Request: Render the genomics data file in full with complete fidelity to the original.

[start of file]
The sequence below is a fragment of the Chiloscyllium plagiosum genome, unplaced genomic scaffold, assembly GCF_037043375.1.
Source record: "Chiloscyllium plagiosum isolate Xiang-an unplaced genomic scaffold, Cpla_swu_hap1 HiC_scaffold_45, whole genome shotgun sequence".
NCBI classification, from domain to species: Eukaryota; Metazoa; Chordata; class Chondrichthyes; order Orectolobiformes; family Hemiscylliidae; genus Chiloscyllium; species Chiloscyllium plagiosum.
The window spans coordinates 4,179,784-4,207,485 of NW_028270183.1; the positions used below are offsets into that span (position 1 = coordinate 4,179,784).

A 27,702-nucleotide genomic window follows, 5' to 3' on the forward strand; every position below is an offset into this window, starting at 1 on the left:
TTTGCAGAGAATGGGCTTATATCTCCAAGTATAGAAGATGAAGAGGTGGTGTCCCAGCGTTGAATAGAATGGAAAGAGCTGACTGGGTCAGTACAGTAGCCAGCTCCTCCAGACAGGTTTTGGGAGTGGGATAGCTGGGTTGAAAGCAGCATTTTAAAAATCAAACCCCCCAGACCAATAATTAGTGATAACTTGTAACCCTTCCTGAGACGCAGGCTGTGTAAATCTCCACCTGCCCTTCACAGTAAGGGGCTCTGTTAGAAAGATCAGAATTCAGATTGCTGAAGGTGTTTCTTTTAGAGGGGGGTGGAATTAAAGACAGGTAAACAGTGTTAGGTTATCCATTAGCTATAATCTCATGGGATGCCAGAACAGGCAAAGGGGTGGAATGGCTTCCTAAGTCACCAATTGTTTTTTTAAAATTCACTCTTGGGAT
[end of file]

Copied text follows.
The sequence below is a fragment of the Chiloscyllium plagiosum genome, unplaced genomic scaffold, assembly GCF_037043375.1.
Source record: "Chiloscyllium plagiosum isolate Xiang-an unplaced genomic scaffold, Cpla_swu_hap1 HiC_scaffold_45, whole genome shotgun sequence".
NCBI classification, from domain to species: Eukaryota; Metazoa; Chordata; class Chondrichthyes; order Orectolobiformes; family Hemiscylliidae; genus Chiloscyllium; species Chiloscyllium plagiosum.
The window spans coordinates 4,179,784-4,207,485 of NW_028270183.1; the positions used below are offsets into that span (position 1 = coordinate 4,179,784).

A 27,702-nucleotide genomic window follows, 5' to 3' on the forward strand; every position below is an offset into this window, starting at 1 on the left:
TTTGCAGAGAATGGGCTTATATCTCCAAGTATAGAAGATGAAGAGGTGGTGTCCCAGCGTTGAATAGAATGGAAAGAGCTGACTGGGTCAGTACAGTAGCCAGCTCCTCCAGACAGGTTTTGGGAGTGGGATAGCTGGGTTGAAAGCAGCATTTTAAAAATCAAACCCCCCAGACCAATAATTAGTGATAACTTGTAACCCTTCCTGAGACGCAGGCTGTGTAAATCTCCACCTGCCCTTCACAGTAAGGGGCTCTGTTAGAAAGATCAGAATTCAGATTGCTGAAGGTGTTTCTTTTAGAGGGGGGTGGAATTAAAGACAGGTAAACAGTGTTAGGTTATCCATTAGCTATAATCTCATGGGATGCCAGAACAGGCAAAGGGGTGGAATGGCTTCCTAAGTCACCAATTGTTTTTTTAAAATTCACTCTTGGGAT